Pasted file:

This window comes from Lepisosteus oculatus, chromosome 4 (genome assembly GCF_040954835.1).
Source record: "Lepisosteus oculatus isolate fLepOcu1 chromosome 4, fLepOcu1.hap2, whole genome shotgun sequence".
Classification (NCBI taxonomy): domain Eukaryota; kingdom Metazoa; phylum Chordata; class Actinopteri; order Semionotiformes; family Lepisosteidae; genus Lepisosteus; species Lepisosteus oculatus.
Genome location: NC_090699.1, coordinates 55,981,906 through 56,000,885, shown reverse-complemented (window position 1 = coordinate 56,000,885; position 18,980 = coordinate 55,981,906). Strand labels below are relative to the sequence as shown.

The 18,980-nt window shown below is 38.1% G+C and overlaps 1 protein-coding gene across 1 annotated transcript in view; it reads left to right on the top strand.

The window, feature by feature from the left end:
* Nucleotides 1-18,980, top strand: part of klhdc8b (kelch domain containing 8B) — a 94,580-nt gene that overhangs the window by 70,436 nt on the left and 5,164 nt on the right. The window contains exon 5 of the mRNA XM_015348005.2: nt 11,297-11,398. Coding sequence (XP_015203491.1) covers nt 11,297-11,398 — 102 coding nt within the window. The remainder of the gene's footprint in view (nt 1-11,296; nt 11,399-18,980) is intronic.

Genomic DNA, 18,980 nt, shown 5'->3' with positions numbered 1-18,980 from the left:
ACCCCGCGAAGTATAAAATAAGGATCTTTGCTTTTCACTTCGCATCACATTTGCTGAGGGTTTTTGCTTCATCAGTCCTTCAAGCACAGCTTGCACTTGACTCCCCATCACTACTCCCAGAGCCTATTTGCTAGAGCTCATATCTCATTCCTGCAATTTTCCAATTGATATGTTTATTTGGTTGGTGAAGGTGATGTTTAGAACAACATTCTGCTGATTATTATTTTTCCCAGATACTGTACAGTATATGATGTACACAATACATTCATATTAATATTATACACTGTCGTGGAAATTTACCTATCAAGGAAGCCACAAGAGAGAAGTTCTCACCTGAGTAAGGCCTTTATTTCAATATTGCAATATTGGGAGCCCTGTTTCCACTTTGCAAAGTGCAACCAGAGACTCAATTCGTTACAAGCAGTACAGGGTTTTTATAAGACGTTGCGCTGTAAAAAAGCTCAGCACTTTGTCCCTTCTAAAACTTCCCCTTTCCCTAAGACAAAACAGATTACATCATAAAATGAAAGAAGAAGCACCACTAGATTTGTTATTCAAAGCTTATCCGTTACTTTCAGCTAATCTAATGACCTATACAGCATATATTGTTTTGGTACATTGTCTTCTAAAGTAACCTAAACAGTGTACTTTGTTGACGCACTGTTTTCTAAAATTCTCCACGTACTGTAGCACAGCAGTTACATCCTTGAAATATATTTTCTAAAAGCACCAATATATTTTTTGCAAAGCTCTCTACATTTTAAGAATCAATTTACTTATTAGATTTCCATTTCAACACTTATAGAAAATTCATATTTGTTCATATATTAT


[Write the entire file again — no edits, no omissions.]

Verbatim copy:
This window comes from Lepisosteus oculatus, chromosome 4 (genome assembly GCF_040954835.1).
Source record: "Lepisosteus oculatus isolate fLepOcu1 chromosome 4, fLepOcu1.hap2, whole genome shotgun sequence".
Classification (NCBI taxonomy): domain Eukaryota; kingdom Metazoa; phylum Chordata; class Actinopteri; order Semionotiformes; family Lepisosteidae; genus Lepisosteus; species Lepisosteus oculatus.
Genome location: NC_090699.1, coordinates 55,981,906 through 56,000,885, shown reverse-complemented (window position 1 = coordinate 56,000,885; position 18,980 = coordinate 55,981,906). Strand labels below are relative to the sequence as shown.

The 18,980-nt window shown below is 38.1% G+C and overlaps 1 protein-coding gene across 1 annotated transcript in view; it reads left to right on the top strand.

The window, feature by feature from the left end:
* Nucleotides 1-18,980, top strand: part of klhdc8b (kelch domain containing 8B) — a 94,580-nt gene that overhangs the window by 70,436 nt on the left and 5,164 nt on the right. The window contains exon 5 of the mRNA XM_015348005.2: nt 11,297-11,398. Coding sequence (XP_015203491.1) covers nt 11,297-11,398 — 102 coding nt within the window. The remainder of the gene's footprint in view (nt 1-11,296; nt 11,399-18,980) is intronic.

Genomic DNA, 18,980 nt, shown 5'->3' with positions numbered 1-18,980 from the left:
ACCCCGCGAAGTATAAAATAAGGATCTTTGCTTTTCACTTCGCATCACATTTGCTGAGGGTTTTTGCTTCATCAGTCCTTCAAGCACAGCTTGCACTTGACTCCCCATCACTACTCCCAGAGCCTATTTGCTAGAGCTCATATCTCATTCCTGCAATTTTCCAATTGATATGTTTATTTGGTTGGTGAAGGTGATGTTTAGAACAACATTCTGCTGATTATTATTTTTCCCAGATACTGTACAGTATATGATGTACACAATACATTCATATTAATATTATACACTGTCGTGGAAATTTACCTATCAAGGAAGCCACAAGAGAGAAGTTCTCACCTGAGTAAGGCCTTTATTTCAATATTGCAATATTGGGAGCCCTGTTTCCACTTTGCAAAGTGCAACCAGAGACTCAATTCGTTACAAGCAGTACAGGGTTTTTATAAGACGTTGCGCTGTAAAAAAGCTCAGCACTTTGTCCCTTCTAAAACTTCCCCTTTCCCTAAGACAAAACAGATTACATCATAAAATGAAAGAAGAAGCACCACTAGATTTGTTATTCAAAGCTTATCCGTTACTTTCAGCTAATCTAATGACCTATACAGCATATATTGTTTTGGTACATTGTCTTCTAAAGTAACCTAAACAGTGTACTTTGTTGACGCACTGTTTTCTAAAATTCTCCACGTACTGTAGCACAGCAGTTACATCCTTGAAATATATTTTCTAAAAGCACCAATATATTTTTTGCAAAGCTCTCTACATTTTAAGAATCAATTTACTTATTAGATTTCCATTTCAACACTTATAGAAAATTCATATTTGTTCATATATTAT